Search for new physics in events with missing transverse energy and the Higgs boson decaying to two photons with the ATLAS detector at CERN

Liao, Shell-may
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The discovery of the Higgs boson in 2012 by both the ATLAS and CMS experiments at the Large Hadron Collider (LHC) at CERN marked the beginning of a new age in particle physics. As the last missing piece in the Standard Model (SM), the Higgs boson plays a fundamental role in particle physics. Since its discovery, more emphasis has been placed on attempts to further understand its properties, opening up a new realm of beyond the Standard Model physics (BSM). A model was formulated based on various anomalies observed by both ATLAS and CMS in Run 1 of data taking. The model introduces a heavy scalar particle as well as an intermediate scalar, which can decay into both dark matter and SM particles. Initially, we hypothesize the heavy scalar decaying to the Higgs boson and two dark matter candidates (H!hÂÂ). A search is done in the diphoton channel and driven largely by missing transverse energy (Emiss T ) denoted h(!°°)ÅEmiss T . No significant excess over the expected background is observed in the dark matter search using data corresponding to an integrated luminosity of 36.1 fb¡1. As a result, the search was then redirected towards other final states. In November 2016, an excess was observed with a diphoton invariant mass around 248 GeV associated with moderate Emiss T . In view of this result, we looked at the direct decay of H into °°, where H(!°°)ÅEmiss T . We looked for and found the same excess in Run 1 data. With the implementation of several Emiss T suppression techniques, the diphoton resonance search was performed using Run 2 data and extrapolated to the Z° final state. The analysis was redone following the migration from ATLAS Release 20 to Release 21 and was also documented. For the °° channel most of the excess is found around approximately 246 GeV with a maximum local significance of 3 ¾ and a global significance of 2.5 ¾ (2015+2016+2017 data). In the Z° channel, the excess is found around 252 GeV with a maximum local significance of 4.14 ¾ and global of 3.41 ¾ (2015+2016+2017 data). This document also details the reconstruction and performance of Emiss T in these diphoton final state searches. The stability of the performance of Emiss T is essential for all BSM searches at the LHC which adds a significant amount of value to this documentation. In an effort to aid in the 2019-2020 ATLAS detector upgrade, a comparative study was done to determine the most radiation hard brand of plastic scintillators in order to replace the gap and Minimum Bias Trigger scintillators of the Tile Calorimeter. The scintillators are exposed to harsh radiation environments within the detector, making them susceptible to damage. After experimenting on various scintillator grades, the EJ 200 polyvinyl toluene based scintillator was found to be the most suitable brand as it showed a fairly low decrease in light transmission, and a substantial amount of annealing after irradiation for intermediate to small doses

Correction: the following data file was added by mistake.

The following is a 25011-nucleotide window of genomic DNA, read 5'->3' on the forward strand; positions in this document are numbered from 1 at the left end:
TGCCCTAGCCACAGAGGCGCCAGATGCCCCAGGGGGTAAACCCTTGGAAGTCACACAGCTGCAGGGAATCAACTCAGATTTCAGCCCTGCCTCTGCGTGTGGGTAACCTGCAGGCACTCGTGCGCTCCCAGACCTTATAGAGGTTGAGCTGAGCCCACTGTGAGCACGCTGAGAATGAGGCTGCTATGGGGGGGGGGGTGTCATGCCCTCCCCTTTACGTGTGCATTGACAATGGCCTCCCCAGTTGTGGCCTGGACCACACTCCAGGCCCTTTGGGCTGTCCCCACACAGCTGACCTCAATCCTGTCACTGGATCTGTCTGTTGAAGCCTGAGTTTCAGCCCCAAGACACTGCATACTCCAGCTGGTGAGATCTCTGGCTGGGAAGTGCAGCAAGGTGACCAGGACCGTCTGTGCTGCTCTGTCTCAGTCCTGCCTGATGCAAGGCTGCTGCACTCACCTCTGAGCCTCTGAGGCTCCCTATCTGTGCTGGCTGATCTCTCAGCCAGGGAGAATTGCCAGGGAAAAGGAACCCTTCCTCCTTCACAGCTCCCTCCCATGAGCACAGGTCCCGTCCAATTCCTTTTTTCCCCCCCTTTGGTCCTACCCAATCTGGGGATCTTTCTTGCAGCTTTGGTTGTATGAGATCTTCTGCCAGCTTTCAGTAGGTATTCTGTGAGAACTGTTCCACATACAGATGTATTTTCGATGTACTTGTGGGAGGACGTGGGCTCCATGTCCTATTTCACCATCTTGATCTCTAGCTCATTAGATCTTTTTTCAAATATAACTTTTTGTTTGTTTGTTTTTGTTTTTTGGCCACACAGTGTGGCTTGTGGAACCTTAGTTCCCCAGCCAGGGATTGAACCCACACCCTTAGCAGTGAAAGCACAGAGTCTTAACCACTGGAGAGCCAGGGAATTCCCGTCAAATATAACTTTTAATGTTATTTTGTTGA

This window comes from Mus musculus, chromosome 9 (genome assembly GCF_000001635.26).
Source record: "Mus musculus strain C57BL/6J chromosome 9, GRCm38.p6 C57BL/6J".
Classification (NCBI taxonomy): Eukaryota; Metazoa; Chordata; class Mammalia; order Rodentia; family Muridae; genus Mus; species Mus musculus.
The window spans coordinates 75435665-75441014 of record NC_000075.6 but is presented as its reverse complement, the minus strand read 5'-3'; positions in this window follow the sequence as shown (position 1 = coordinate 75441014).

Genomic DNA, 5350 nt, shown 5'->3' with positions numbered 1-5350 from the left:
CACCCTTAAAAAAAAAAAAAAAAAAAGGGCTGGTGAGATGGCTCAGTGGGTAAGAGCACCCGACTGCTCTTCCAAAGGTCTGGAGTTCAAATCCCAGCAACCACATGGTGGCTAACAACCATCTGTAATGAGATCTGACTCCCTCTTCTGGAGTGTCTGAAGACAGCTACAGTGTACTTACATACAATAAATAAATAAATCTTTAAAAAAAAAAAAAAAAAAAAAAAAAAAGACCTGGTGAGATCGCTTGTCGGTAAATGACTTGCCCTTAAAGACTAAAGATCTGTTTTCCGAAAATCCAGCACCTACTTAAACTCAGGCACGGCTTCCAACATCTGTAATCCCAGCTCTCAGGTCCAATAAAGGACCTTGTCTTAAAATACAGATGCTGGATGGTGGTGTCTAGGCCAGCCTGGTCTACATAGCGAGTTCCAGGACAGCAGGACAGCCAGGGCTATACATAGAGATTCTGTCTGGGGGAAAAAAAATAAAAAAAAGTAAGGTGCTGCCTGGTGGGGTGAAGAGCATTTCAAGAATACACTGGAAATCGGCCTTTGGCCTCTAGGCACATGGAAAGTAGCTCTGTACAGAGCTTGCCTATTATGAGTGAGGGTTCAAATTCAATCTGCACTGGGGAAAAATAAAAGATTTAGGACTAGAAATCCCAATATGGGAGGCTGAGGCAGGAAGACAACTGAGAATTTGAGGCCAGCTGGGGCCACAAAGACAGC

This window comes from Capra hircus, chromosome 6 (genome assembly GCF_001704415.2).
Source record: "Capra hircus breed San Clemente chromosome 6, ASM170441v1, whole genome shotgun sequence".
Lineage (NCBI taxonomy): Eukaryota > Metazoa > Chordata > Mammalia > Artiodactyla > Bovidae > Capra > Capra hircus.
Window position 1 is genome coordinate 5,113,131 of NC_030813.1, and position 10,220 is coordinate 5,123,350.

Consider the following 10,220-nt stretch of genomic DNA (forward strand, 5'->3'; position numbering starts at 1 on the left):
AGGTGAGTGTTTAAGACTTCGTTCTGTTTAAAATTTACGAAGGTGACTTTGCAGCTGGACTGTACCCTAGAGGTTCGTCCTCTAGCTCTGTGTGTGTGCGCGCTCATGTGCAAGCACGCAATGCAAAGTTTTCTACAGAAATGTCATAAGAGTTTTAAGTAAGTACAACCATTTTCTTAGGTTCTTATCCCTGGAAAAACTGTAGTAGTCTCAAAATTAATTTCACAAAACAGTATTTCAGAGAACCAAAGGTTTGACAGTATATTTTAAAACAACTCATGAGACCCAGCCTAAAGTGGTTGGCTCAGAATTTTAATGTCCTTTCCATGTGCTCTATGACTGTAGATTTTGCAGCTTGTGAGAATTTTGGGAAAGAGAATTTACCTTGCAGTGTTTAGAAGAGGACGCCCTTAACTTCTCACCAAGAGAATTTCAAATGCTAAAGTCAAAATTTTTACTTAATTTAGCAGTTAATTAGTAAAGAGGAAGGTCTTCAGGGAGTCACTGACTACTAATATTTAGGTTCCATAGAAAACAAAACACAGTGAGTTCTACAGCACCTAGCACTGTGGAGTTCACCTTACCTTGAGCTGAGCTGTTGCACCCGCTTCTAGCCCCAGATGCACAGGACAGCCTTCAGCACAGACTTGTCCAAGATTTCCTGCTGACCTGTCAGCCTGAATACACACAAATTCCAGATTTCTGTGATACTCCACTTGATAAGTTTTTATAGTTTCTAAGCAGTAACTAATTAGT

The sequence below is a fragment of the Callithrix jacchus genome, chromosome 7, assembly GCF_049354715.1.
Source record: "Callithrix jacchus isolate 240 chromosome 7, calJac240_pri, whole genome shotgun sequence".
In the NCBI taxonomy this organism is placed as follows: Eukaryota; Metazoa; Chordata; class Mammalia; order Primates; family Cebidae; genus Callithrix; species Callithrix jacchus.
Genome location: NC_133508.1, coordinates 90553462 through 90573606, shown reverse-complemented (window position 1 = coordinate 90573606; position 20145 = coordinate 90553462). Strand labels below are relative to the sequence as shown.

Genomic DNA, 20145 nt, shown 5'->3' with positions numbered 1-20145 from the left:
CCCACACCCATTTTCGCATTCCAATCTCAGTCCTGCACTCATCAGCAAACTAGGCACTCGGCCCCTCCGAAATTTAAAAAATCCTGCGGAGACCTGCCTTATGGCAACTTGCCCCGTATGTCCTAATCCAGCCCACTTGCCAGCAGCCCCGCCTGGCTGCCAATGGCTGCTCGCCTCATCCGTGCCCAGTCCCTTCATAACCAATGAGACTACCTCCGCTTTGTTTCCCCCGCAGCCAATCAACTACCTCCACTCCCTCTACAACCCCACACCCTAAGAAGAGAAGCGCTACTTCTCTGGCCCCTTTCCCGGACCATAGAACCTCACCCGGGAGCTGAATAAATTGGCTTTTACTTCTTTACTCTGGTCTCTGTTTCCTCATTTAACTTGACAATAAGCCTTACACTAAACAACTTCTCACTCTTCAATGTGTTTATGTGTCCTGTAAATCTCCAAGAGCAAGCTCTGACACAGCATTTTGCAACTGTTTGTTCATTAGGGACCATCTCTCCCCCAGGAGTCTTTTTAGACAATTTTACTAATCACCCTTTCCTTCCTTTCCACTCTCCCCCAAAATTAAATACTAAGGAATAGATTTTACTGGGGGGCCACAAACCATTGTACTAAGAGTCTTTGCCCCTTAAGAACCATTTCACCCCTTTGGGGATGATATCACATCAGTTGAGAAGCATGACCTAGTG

A thesis submitted in fulfilment of the requirements for the degree of Doctor of Philosophy to the Faculty of Science, School of Physics, University of the Witwatersrand, Johannesburg, 2019